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Lecture 9

PSY310 Lecture 9 (Mar 18, 2013).docx

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Department
Psychology
Course
PSY310H5
Professor
Simone Walker
Semester
Winter

Description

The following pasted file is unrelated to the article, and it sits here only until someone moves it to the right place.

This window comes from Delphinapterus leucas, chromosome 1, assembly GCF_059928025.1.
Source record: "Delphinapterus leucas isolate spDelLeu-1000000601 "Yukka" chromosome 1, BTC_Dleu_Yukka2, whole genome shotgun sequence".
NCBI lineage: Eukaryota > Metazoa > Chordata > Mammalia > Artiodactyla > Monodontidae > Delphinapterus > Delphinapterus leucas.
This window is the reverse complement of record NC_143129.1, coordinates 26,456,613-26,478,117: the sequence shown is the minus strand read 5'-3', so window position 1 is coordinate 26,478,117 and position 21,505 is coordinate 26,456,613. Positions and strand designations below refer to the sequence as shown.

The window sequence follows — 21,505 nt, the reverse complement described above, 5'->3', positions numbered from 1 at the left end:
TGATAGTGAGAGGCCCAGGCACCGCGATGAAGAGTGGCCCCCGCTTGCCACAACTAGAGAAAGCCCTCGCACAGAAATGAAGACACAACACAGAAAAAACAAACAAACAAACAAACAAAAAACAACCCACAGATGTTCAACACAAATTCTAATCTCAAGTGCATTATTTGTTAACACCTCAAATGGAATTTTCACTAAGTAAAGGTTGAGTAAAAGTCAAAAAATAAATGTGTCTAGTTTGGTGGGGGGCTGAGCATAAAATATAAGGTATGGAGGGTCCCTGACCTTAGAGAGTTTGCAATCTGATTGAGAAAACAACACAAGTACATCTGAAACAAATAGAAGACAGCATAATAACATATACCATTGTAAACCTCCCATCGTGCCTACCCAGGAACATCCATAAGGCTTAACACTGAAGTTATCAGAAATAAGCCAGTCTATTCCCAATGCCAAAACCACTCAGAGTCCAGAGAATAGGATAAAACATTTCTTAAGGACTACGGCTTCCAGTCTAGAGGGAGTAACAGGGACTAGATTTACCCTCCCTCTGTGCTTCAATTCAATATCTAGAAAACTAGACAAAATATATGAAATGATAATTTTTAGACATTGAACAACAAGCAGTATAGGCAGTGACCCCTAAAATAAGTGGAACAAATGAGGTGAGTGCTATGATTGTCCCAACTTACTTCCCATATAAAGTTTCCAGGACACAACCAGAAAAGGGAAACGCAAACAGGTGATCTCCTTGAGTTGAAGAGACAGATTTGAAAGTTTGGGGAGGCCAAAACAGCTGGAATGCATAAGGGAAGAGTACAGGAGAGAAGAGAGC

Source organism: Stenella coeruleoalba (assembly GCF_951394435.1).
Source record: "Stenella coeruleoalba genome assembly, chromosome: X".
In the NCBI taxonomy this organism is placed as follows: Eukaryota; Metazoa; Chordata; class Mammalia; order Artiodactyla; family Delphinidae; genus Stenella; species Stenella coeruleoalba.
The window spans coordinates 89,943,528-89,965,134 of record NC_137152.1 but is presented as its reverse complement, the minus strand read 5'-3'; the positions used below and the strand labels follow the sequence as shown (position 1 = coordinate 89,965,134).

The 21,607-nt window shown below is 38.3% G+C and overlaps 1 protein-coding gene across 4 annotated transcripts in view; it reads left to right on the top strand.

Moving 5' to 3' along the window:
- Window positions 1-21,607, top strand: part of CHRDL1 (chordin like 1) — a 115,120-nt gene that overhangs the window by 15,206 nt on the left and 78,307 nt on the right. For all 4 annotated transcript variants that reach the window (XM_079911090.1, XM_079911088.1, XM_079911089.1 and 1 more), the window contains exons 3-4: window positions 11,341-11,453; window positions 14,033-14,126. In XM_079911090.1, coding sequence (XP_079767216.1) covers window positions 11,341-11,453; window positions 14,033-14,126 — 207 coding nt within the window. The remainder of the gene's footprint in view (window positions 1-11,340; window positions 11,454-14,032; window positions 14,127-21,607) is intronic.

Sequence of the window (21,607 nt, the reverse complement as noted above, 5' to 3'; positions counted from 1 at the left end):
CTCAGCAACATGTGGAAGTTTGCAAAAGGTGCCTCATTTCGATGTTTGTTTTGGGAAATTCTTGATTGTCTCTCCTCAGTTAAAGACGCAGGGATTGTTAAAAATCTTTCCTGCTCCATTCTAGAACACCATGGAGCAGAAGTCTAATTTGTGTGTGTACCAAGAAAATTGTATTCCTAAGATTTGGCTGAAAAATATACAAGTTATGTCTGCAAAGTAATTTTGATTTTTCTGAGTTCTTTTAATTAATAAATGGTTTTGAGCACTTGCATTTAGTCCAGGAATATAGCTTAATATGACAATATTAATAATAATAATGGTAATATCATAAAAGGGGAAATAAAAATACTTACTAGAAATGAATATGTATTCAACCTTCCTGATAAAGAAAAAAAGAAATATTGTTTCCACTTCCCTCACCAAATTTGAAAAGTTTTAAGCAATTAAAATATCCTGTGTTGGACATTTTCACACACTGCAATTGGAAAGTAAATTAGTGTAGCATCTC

NOTE: DUE TO POTENTIAL COPYRIGHT INFRINGEMENTS, THE SLIDES HAD BEEN TAKEN OUT BY OWNER. SLIDE 1 - Assignment 2 extended until April 1, 2013 - AUTONOMY IN ADOLESCENCE SLIDE 2 - OBJECTIVES FOR TODAY SLIDE 3 - Autonomy: more than just independence - Autonomy have three types - Development of autonomy begins in infancy: oppositional behaviour by saying “no” to everything - In adolescence, autonomy is more sophisticated and developed in more ways - Puberty: physical changes represent an incentive to develop autonomy; result in other people treating them like adults and calls for more responsibilities and independence; involves emotional independence with increase bickering with parents and shifting emotional dependency from parents to friends and lovers - Cognitive: during adolescence, time when new cognitive abilities are available, thinking abstractly and reflect upon own values and attitudes and differentiate between their own versus their parents; increase perspective taking; take other people’s perspectives and now turn to friends + parents and ask for their opinions and then compare both and weigh the benefits and consequences - Social: different privileges when they’re adolescents and different opportunities that calls for the development of autonomy and ultimately, new privileges means more responsibilities and be able to regulate emotions and subject to different set of laws and develop sophisticated means of willfully take part in actions - These things set the stage for autonomy - Autonomy is not limited to adolescence, it still continues to develop across the lifespan - Throughout adulthood, also develop autonomy through different opportunities SLIDE 4 - 3 different ways of conceptualizing autonomy - Emotional autonomy: establishment of adult like and less child like relationships with family and peers; no longer to turning to parents for sole mean of support; being able to form adult like relationships with non-family members based on mutuality (peers and romantic partners) - Behavioural autonomy: capacity to make independent decisions and follow through with them; being able to think of long term consequences - Cognitive autonomy: isn’t just thinking about independently, involves much more than that; developing independent set of values, beliefs and opinions; in childhood, follow the parents’ views, but in adolescence, develop their own and reflect on their parents’ and other people’s values - Autonomy is not simply independence SLIDE 5 - Relative to children and early adolescence, adolescence are more likely to turn to friends for help - Still most likely financially dependent on the parents though; conflicts between the adolescent’s self view of autonomy and parent’s view of their autonomy - In our society, adolescents are finding it harder to be financially independent because they’re staying longer in school and may not be able to get a job just yet - De-idealization, no longer see their parents as wise and all powerful - Late adolescence invest more emotional resources in non-family relationships; spending less time with family and more time with peers which develops emotional autonomy - Likely to see their parents as people; Trying out different social roles and setting up our identity and being parents is one of those roles and so they start to understand their parents and that they have other roles too; adolescents start to be emotional support and comfort for NOTE: DUE TO POTENTIAL COPYRIGHT INFRINGEMENTS, THE SLIDES HAD BEEN TAKEN OUT BY OWNER. their parents as well - These changes reflect on the adult-child relationships SLIDE 6 - Why emotional autonomy develops - Traditional view from the psychoanalytic theory - Unconscious stage that we have to overcome in order to go on to the next stage - All about the influence of puberty; physical changes that disrupt family relationships; categorize adolescents as going through storm and stress - Trigger awakening psychosexual conflicts that the individual has suppressed; attachment to opposite sex parent and then displacing to other non-family member of society; also hostility to same sex parent - Resolving the tension of the psychic distress of the past psychosexual conflicts; one way of doing this is to separate emotionally from one’s parent SLIDE 7 - Separating from one’s parents is called detachment and also separate emotionally - According to this view, a lot of conflicts between parents and adolescence is normal - The research does not support the view that adolescence is a time of storm and stress - Research support that it’s not severing but transformation of those emotional bonds - Severing ties is associated with more psychological problems actually - This is the traditional and classic way SLIDE 8 - Their sense of themselves as an autonomous independent person - Gradual sharpening in which it begins in infancy until adulthood to develop individuation - Doesn’t involve turmoil, the storm and stress; gradual acceptance of responsibilities for the choices and actions taken SLIDE 9 - How to measure it? - They de-idealize their parents as not all knowing, powerful or perfect and seeing them as people who can make mistakes - They start seeing their parents as people and see their roles that they belong to and not just the role as a parent - Adolescents depending on themselves and not on their parents for emotional support and aid in process of individuation - Ask the adolescence of how individuation do they feel, independence and autonomy - Around gr.5 to gr. 9, all four indexes started low, but over the course of adolescence, start to feel more independent and away from their parents; the only index that did not increase was seeing their parents as people so it means this aspect begins later in adolescence SLIDE 10 - Empirical support for emotional autonomy of individuation and that it is gradual procession - Connectedness and ties with parents is important for development emotional autonomy - Adolescents who feel emotional autonomous and not close with parents have more psychological problems such as anxiety and depression - Parents who are psychologically controlling which means they are intrusive and control their thoughts and actions and overprotection are associated with deficit in poor autonomy in their adolescence; associated with increases psychological dysfunctions; when parents have too much control, not giving the adolescents freedom and develop autonomy and so the adolescents are kept close to the parent - Parents who use enabling behaviour are parents who accept their adolescence and help them to clarify and openly discuss the adolescent’s view and let them fully express their views without fear of punishment - Parents who use constricting behaviour are those parents are likely to interrupt adolescents and devalue their views and use sarcasm - Adolescents who develop autonomy are helped by having parents that allowed enabling behaviour - Development of emotional autonomy is more sophisticated NOTE: DUE TO POTENTIAL COPYRIGHT INFRINGEMENTS, THE SLIDES HAD BEEN TAKEN OUT BY OWNER. SLIDE 11 - Authoritative parents allow adolescents to make their own decisions and authoritative parenting gradually let their adolescents have more autonomy and thus adolescents will have higher emotional autonomy - Authoritarian: low warmth, the rules are set in stone and does not allow adolescents make their own decisions and therefore they have lower emotional autonomy; low affection will cause the adolescent to rebel and as an act of frustration of not being able to make decisions for themselves - Indulgent parents: are sensitive to adolescents needs and give lots of freedom; adolescents have very little experience with conforming and following rules so it makes it hard for them to follow rules of society; have issues with new rules that defines be